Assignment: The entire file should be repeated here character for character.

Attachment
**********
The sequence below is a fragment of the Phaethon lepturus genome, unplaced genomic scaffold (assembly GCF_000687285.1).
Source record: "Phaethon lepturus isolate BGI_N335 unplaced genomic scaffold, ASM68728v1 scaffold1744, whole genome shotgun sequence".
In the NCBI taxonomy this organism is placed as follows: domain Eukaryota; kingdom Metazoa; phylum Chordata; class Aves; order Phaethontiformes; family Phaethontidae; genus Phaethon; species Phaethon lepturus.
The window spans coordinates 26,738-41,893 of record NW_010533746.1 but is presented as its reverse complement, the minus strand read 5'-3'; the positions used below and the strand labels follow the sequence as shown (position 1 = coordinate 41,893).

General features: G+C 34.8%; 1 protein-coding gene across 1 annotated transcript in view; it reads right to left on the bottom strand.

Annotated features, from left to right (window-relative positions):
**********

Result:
The sequence below is a fragment of the Phaethon lepturus genome, unplaced genomic scaffold (assembly GCF_000687285.1).
Source record: "Phaethon lepturus isolate BGI_N335 unplaced genomic scaffold, ASM68728v1 scaffold1744, whole genome shotgun sequence".
In the NCBI taxonomy this organism is placed as follows: domain Eukaryota; kingdom Metazoa; phylum Chordata; class Aves; order Phaethontiformes; family Phaethontidae; genus Phaethon; species Phaethon lepturus.
The window spans coordinates 26,738-41,893 of record NW_010533746.1 but is presented as its reverse complement, the minus strand read 5'-3'; the positions used below and the strand labels follow the sequence as shown (position 1 = coordinate 41,893).

General features: G+C 34.8%; 1 protein-coding gene across 1 annotated transcript in view; it reads right to left on the bottom strand.

Annotated features, from left to right (window-relative positions):